Market Street United Methodist Church
75 Market St. Onancock, VA 24417

Historic Cokesbury Church


Cokesbury Church and its congregation are an important part of the history of Onancock and of the entire Eastern Shore of Virginia.  The church grew out of  meetings in Onancock-area Methodist’s homes as early as 1784.  By 1788, when Rev. Francis Asbury visited William Seymour and preached in Onancock, the Methodists had formed a close fellowship.  This building is the oldest church building in Onancock.

SanctuaryBuilt in 1854 in the Greek Revival style to resemble a Greek temple, the church stands today remarkably close in form to the building as originally constructed.  The brick foundation is covered with scored stucco to imitate stone, and the weathered siding is distinguished by a finely detailed cornice and by Greek Revival corner block moldings.  The sanctuary’s barrel-vault ceiling contributes to its unusually beautiful quality of sound that delights both performing musicians and listeners.

Window   Stained glass memorial windows were installed in 1893 by thePhiladelphia firm of Alfred Godwin.  The Tiffany-like aura of the windows is attributed to the fact that Frederick Wilson, Godwin’s art director in 1893. became art director of the famous Tiffany Studio in 1894.  Godwin’s firm evolved into the Willet Art Glass Studio of today.

The Shore’s prosperous steamboat era prior to and just after the turn of the 20th C. is reflected by the church’s Victorian additions which fortunately did not overpower the original Greek Revival design.  As such, the present building exemplifies the two major construction practices of church architecture during the latter part of the 19th C.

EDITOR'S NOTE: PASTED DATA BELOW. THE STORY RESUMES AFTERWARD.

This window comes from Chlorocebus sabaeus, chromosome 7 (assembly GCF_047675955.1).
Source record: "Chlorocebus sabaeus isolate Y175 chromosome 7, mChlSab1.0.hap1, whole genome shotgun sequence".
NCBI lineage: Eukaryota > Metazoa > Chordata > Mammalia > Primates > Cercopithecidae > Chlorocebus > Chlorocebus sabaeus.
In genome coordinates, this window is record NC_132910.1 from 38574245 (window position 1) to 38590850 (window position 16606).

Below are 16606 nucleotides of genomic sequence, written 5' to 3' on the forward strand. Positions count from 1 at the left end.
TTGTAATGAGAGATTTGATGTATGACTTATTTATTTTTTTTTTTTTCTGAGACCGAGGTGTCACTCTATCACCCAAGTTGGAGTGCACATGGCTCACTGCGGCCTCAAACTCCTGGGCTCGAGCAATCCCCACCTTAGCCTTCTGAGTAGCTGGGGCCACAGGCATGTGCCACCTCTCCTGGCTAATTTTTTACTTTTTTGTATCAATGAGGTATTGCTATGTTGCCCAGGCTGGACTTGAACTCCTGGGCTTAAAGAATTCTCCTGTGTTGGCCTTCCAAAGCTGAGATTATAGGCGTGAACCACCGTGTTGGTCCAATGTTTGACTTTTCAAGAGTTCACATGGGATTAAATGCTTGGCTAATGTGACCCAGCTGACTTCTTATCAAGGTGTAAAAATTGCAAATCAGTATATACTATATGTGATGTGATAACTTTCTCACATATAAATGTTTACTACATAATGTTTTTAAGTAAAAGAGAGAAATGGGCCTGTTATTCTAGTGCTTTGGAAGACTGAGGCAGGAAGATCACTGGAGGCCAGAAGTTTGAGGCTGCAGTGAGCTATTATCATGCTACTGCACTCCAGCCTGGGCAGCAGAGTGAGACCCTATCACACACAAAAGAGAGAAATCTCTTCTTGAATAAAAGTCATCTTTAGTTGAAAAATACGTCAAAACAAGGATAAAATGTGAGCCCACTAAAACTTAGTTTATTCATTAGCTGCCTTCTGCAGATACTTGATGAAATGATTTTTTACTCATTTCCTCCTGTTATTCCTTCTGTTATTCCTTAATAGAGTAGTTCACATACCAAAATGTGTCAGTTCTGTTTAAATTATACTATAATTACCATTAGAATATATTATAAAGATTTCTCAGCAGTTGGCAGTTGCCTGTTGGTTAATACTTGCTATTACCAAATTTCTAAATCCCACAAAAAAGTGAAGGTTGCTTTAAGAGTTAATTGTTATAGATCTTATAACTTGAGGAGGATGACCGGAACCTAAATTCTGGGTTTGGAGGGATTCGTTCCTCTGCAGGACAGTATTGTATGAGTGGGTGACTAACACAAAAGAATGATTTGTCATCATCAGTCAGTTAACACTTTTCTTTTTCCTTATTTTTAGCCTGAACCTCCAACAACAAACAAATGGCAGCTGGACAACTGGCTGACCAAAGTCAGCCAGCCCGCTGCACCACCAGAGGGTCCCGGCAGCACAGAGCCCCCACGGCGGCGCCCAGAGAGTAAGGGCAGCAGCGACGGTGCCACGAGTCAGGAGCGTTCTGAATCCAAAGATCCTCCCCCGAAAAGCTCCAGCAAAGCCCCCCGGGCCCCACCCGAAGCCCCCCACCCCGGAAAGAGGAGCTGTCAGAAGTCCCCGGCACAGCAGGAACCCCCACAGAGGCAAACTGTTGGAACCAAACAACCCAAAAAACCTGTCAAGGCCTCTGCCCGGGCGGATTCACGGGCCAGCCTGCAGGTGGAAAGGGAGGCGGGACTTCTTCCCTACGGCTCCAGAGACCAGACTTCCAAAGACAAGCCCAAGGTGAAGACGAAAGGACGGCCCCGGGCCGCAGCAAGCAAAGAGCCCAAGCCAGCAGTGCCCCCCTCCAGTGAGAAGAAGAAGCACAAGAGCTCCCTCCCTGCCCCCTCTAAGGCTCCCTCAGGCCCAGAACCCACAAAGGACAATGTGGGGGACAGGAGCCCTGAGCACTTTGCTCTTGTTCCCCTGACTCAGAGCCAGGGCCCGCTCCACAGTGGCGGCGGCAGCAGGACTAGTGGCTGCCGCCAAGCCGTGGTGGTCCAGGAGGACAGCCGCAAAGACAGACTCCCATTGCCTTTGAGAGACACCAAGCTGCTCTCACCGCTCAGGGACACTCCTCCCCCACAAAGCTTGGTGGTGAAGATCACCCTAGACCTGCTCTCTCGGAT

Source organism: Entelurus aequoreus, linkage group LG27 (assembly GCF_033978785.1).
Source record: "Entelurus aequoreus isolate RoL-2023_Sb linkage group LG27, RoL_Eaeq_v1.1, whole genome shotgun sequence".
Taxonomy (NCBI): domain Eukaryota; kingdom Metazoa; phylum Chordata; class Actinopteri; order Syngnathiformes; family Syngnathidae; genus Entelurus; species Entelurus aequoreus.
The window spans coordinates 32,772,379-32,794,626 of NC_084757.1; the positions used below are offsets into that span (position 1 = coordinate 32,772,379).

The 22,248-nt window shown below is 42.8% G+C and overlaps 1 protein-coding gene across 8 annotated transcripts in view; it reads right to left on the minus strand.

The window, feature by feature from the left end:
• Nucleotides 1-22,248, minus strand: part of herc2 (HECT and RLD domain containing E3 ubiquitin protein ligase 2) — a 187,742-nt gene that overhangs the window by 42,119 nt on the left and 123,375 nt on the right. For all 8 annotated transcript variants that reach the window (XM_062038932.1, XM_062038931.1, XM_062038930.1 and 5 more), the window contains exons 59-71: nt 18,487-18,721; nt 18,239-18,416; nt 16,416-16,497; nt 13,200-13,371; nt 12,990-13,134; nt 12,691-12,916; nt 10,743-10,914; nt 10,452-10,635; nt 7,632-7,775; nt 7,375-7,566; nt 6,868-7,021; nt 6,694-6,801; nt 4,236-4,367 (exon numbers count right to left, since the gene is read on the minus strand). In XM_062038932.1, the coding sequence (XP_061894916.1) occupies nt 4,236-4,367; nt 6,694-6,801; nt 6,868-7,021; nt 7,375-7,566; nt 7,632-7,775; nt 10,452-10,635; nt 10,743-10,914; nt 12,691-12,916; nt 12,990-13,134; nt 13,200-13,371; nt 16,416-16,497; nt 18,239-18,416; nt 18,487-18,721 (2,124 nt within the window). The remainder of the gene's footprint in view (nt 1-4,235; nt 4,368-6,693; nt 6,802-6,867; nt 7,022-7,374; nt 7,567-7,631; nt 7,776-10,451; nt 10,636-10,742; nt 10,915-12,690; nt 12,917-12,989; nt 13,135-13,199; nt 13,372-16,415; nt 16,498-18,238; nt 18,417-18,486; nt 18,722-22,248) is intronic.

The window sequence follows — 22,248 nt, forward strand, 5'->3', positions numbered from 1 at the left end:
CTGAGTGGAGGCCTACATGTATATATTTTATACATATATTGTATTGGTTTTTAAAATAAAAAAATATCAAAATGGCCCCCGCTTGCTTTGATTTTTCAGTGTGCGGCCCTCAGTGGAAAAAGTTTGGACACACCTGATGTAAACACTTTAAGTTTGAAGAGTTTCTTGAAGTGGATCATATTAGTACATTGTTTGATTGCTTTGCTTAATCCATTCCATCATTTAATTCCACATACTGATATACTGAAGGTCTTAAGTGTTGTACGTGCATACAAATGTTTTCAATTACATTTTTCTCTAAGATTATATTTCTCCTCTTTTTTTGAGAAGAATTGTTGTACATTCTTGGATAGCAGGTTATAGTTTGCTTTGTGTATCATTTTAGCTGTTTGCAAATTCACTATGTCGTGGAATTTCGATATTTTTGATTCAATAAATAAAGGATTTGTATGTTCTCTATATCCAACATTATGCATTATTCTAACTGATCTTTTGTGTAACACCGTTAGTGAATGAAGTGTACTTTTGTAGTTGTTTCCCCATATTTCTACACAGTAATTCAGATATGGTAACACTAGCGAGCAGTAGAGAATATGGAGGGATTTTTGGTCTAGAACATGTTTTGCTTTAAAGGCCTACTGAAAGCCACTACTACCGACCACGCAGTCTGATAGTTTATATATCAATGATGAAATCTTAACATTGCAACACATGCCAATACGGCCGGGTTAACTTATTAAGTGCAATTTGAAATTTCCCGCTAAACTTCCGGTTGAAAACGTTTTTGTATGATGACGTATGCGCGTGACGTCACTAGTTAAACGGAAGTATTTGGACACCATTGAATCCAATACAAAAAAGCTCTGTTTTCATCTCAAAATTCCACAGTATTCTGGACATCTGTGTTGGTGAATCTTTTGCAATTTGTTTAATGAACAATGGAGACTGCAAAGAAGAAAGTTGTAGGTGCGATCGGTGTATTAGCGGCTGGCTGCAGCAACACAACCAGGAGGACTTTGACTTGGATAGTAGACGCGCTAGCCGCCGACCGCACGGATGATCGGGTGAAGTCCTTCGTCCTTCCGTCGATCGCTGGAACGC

OrganThe life story of Onancock’s two Methodist churches echoes the story of the nation during and after the Civil War era.  In 1864, Cokesbury members with Southern sympathies withdrew from Cokesbury to form a new group that became Market St. Church, while Cokesbury’s Northern-persuasion members remained at the present site.  The two churches functioned independently for more than 1½ centuries until Cokesbury’s dwindling membership was forced to discontinue services in 1996.  As a result of efforts begun in 2000 by several Market St. members to renovate/revitalize the 1854 structure as a Market St. mission project, the two churches are now united as Market Street Church brings new life to its mother church, Cokesbury.